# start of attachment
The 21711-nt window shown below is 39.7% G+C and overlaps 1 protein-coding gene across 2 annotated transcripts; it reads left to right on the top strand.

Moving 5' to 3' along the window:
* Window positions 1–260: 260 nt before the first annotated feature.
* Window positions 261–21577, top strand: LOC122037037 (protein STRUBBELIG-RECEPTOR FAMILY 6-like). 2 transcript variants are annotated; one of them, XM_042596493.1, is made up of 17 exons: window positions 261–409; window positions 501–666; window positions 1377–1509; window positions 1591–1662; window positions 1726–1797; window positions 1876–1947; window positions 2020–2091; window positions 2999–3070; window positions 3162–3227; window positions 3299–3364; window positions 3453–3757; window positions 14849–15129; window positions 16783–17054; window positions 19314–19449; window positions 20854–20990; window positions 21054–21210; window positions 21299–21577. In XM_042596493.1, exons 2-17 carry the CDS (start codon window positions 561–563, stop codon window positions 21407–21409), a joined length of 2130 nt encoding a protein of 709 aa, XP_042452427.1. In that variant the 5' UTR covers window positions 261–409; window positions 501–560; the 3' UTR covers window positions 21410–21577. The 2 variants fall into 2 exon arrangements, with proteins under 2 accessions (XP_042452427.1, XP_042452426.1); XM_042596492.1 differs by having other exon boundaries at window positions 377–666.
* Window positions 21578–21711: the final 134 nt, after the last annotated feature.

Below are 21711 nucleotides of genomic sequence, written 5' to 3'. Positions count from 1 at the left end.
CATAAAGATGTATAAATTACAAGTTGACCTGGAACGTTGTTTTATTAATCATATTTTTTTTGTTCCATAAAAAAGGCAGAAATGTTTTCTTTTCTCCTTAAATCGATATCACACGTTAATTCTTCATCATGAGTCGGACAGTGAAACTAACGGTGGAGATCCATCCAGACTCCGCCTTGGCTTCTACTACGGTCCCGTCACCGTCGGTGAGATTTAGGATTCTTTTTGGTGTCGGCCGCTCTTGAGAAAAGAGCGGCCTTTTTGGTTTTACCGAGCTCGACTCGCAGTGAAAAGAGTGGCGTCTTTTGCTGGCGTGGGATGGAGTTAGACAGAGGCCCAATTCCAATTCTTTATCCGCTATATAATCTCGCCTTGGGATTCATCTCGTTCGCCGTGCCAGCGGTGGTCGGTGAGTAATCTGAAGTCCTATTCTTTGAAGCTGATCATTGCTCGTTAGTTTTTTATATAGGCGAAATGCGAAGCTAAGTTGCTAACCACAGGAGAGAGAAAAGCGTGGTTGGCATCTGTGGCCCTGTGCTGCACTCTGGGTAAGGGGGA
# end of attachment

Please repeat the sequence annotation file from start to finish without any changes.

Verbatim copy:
The 21711-nt window shown below is 39.7% G+C and overlaps 1 protein-coding gene across 2 annotated transcripts; it reads left to right on the top strand.

Moving 5' to 3' along the window:
* Window positions 1–260: 260 nt before the first annotated feature.
* Window positions 261–21577, top strand: LOC122037037 (protein STRUBBELIG-RECEPTOR FAMILY 6-like). 2 transcript variants are annotated; one of them, XM_042596493.1, is made up of 17 exons: window positions 261–409; window positions 501–666; window positions 1377–1509; window positions 1591–1662; window positions 1726–1797; window positions 1876–1947; window positions 2020–2091; window positions 2999–3070; window positions 3162–3227; window positions 3299–3364; window positions 3453–3757; window positions 14849–15129; window positions 16783–17054; window positions 19314–19449; window positions 20854–20990; window positions 21054–21210; window positions 21299–21577. In XM_042596493.1, exons 2-17 carry the CDS (start codon window positions 561–563, stop codon window positions 21407–21409), a joined length of 2130 nt encoding a protein of 709 aa, XP_042452427.1. In that variant the 5' UTR covers window positions 261–409; window positions 501–560; the 3' UTR covers window positions 21410–21577. The 2 variants fall into 2 exon arrangements, with proteins under 2 accessions (XP_042452427.1, XP_042452426.1); XM_042596492.1 differs by having other exon boundaries at window positions 377–666.
* Window positions 21578–21711: the final 134 nt, after the last annotated feature.

Below are 21711 nucleotides of genomic sequence, written 5' to 3'. Positions count from 1 at the left end.
CATAAAGATGTATAAATTACAAGTTGACCTGGAACGTTGTTTTATTAATCATATTTTTTTTGTTCCATAAAAAAGGCAGAAATGTTTTCTTTTCTCCTTAAATCGATATCACACGTTAATTCTTCATCATGAGTCGGACAGTGAAACTAACGGTGGAGATCCATCCAGACTCCGCCTTGGCTTCTACTACGGTCCCGTCACCGTCGGTGAGATTTAGGATTCTTTTTGGTGTCGGCCGCTCTTGAGAAAAGAGCGGCCTTTTTGGTTTTACCGAGCTCGACTCGCAGTGAAAAGAGTGGCGTCTTTTGCTGGCGTGGGATGGAGTTAGACAGAGGCCCAATTCCAATTCTTTATCCGCTATATAATCTCGCCTTGGGATTCATCTCGTTCGCCGTGCCAGCGGTGGTCGGTGAGTAATCTGAAGTCCTATTCTTTGAAGCTGATCATTGCTCGTTAGTTTTTTATATAGGCGAAATGCGAAGCTAAGTTGCTAACCACAGGAGAGAGAAAAGCGTGGTTGGCATCTGTGGCCCTGTGCTGCACTCTGGGTAAGGGGGA